A native Texan, Mireya was born and raised in the Rio Grande Valley. After attending the University of Texas Pan-American on a tennis scholarship, her first on-air job was at KGNS in Laredo, covering sports as a weekend anchor/reporter. Her next move took her to back to the Rio Grande Valley, where she reported on crime, border violence and education at KRGV. Before joining CBS 11 News in January 2013, Mireya spent four years as an investigative reporter at WOAI in San Antonio.
As an investigative journalist, Mireya’s work has focused on consumer issues and exposing government corruption and waste. In San Antonio, she uncovered a barter system where city employees used Alamodome suites for their family and friends. In addition, her series of stories on retaining wall construction resulted in major changes by the city and county to better protect homeowners. And several of her stories on a neglected unincorporated neighborhood gained the attention and action of state lawmakers, who’ve already filed legislation that would give county leaders more power to go after absentee property owners. In 2012, her report on a real estate scam that targeted San Antonio homebuyers sparked legal investigations into two local companies and earned her a Lone Star Emmy. She’s also received two Texas Associated Press Awards for stories on immigration and child safety.
Mireya loves being outdoors, staying active and spending time with family and friends. She and her husband, Matthew, have a basset hound named Biggie.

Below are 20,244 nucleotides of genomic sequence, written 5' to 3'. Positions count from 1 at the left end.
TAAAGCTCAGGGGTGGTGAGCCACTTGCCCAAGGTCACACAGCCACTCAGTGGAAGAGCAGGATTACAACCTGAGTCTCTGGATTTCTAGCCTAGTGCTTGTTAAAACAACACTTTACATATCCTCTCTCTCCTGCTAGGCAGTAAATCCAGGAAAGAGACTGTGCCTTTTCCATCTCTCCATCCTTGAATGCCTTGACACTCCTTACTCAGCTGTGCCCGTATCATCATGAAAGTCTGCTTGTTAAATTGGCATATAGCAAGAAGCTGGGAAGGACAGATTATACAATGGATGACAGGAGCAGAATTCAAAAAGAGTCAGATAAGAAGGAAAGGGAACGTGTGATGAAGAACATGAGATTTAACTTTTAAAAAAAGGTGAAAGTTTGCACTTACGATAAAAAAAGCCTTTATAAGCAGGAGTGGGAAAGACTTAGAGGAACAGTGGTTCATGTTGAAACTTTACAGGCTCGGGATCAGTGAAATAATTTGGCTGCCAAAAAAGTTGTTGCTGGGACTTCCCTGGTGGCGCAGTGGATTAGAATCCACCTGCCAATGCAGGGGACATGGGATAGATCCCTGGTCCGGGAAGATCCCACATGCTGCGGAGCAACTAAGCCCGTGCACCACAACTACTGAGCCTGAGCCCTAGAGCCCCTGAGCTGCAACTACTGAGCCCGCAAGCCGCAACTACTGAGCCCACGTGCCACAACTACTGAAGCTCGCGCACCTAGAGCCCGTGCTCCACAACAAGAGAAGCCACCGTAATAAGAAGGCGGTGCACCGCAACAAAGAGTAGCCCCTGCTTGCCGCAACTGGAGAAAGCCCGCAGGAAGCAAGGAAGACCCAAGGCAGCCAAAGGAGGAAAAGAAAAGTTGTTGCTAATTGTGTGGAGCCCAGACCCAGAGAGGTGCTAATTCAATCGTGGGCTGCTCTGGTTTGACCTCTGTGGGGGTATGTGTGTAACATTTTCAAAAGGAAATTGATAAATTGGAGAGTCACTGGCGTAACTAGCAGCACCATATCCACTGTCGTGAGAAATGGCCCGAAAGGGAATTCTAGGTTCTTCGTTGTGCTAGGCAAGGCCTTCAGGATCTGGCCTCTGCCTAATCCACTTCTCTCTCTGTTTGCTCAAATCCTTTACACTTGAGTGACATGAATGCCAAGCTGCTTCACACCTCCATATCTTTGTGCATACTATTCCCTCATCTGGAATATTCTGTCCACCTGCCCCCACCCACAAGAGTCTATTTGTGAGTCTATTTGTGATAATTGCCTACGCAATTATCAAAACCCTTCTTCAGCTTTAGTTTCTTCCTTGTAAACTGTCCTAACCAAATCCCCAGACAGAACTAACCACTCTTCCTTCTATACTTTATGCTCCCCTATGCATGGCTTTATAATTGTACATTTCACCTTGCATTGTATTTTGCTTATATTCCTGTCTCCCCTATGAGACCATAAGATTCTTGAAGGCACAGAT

Dallas Police leaders didn’t investigate the actions of officers involved in a chase that killed a teen girl until the I-Team started asking questions.
Days after the Moore, Oklahoma tornado donations from across the country poured into the American Red Cross. But a watchdog group that keeps a close eye on non-profits, like the Red Cross, raised some red flags when they realized not all of the money would go to the victims of the Moore disaster.
The CBS 11 I-Team confirms part of the state’s investigation into a ruptured Lewisville gas line and explosion is done.
She fell in love, got married, and then thanks to a nearly six year old CBS 11 I-Team story, she confirmed her husband wasn’t exactly who he claimed to be.
A Korean war vetearan went into the Dallas VA Hospital to have his thyroid removed and came out paralyzed, unable to eat or walk on his own.
The individual victims of the West explosion are getting help. But the announcement that FEMA has denied disaster money, to help rebuild infrastructure destroyed in April’s fertilizer plant explosion, directly affects the city’s request for help.
A 16-year-old girl killed after the car she was riding in was hit by a man running from police.
She was shot in the line of duty and left paralyzed. Now, that Fort Worth officer claims the city is trying to take away her benefits. But city leaders say says she’s double-dipping, taking more of your tax dollars than she needs to.
Starbucks lovers who smoke will have to find a new place to light up.
The CBS 11 I-Team took a closer look at schools in our area, uncovering information on which districts have underground shelters, which don’t and why.
It’s against the law to buy a gun for someone who can’t get it on their own, like a convicted felon or someone who’s mentally ill.
Social media posts from Bryce Reed, the West first responder arrested for possessing bomb making materials, may give some insight into what he was thinking in the days after the explosion.